The Conversation: We are happy to be part of it

By Kate Hawkins

The Conversation is a website that was established in 2011 in Australia. Its purpose is to enable experts to comment on current affairs and to uphold high standards of journalistic integrity. Their charter expands outlines the principles that underpin their work, they aim to:

  • Inform public debate with knowledge-based journalism that is responsible, ethical and supported by evidence.
  • Unlock the knowledge of researchers and academics to provide the public with clarity and insight into society’s biggest problems.
  • Create an open site for people around the world to share best practices and collaborate on developing smart, sustainable solutions.
  • Provide a fact-based and editorially independent forum, free of commercial or political bias.
  • Support and foster academic freedom to conduct research, teach, write and publish.

Last week our colleague Barbara McPake had a piece published by the Conversation on “Fixing broken health systems in the aftermath of conflict.” We would like to extend our thanks to the site for featuring us and hope that you will visit their pages, have a browse, and support this important news portal.

BuzzFeed: Everything You’ve Ever Needed To Know About Health Systems

If you work on health systems research you may be asking yourself – what on earth is BuzzFeed, and why should I care?

Well, BuzzFeed is an online news portal that creates and aggregates content (using the term news lightly as there are a lot of ‘fun’ stories on the site, kittens in dresses, that kind of thing). BuzzFeed authors have a fondness for lists, infographics and quizzes. It is the type of content that you regularly see shared on Facebook and other social media sites. It is very popular with younger people. In terms of audience an estimated 24 percent range between the ages 18-24; 28.7 percent are between 25 and 34 (figures from May 2013).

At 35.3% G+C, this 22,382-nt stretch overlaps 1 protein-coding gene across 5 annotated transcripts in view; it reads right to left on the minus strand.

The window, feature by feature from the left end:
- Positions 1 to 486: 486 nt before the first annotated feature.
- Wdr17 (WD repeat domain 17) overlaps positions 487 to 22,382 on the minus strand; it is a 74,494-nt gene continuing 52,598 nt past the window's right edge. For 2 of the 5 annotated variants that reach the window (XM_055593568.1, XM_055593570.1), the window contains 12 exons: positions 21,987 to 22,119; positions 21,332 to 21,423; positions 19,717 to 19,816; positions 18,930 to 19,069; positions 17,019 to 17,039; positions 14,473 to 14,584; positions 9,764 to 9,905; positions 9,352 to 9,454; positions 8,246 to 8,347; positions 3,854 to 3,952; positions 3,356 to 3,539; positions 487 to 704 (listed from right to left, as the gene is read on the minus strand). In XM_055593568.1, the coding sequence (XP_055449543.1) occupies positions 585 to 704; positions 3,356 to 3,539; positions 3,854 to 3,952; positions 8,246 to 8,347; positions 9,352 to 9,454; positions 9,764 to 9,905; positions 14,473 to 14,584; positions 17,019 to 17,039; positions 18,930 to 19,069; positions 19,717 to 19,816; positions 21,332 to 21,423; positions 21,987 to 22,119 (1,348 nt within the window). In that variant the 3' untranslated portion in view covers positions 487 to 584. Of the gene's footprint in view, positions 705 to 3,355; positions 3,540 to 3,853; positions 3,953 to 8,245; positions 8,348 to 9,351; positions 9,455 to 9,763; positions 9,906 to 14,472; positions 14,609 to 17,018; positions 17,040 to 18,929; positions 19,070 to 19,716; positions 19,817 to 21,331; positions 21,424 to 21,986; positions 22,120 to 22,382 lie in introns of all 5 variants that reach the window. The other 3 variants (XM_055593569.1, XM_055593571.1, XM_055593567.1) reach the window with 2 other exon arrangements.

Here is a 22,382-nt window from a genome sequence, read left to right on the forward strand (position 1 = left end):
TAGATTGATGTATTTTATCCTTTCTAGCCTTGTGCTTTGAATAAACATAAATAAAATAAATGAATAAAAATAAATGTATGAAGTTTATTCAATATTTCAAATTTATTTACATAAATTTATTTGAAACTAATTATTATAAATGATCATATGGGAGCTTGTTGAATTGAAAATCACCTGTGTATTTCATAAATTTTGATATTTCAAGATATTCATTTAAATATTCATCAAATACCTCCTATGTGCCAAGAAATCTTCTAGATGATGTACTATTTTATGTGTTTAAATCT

If we are serious about making health systems research accessible then we need to be experimenting with new formats for sharing ideas. We need to find routes to audiences who are never going to engage with our research through a journal article or even an editorial in the daily newspaper. Which is why we are delighted that our colleague Jeff Knezovich of Future Health Systems has put together a fabulous BuzzFeed ‘Everything You’ve Ever Needed To Know About Health Systems.’ He explains:

“New to the wonderful world of health systems? Then this post is for you! Whether you’re a wonk that needs to brush up, a student, a health care practitioner or just an interested and engaged citizen – this primer is full of everything you’ve ever needed to know about health systems and how they function around the world.”

So visit, give it a ‘LOL’, maybe ReTweet. It’s the future!

Photo courtesy of Nina J. G.

What should the Australian government be doing about global health threats like Ebola?

By Kate Hawkins

ABC radio in Australia interviewed one of our colleagues Barbara McPake to get her views on what the national response to Ebola and other health crises should look like.

She explained how the response is a broad church from lab based scientists to social scientists looking at the social determinants of ill health. The Nossal Institute is currently meeting to discuss health security and the Australian aid for health.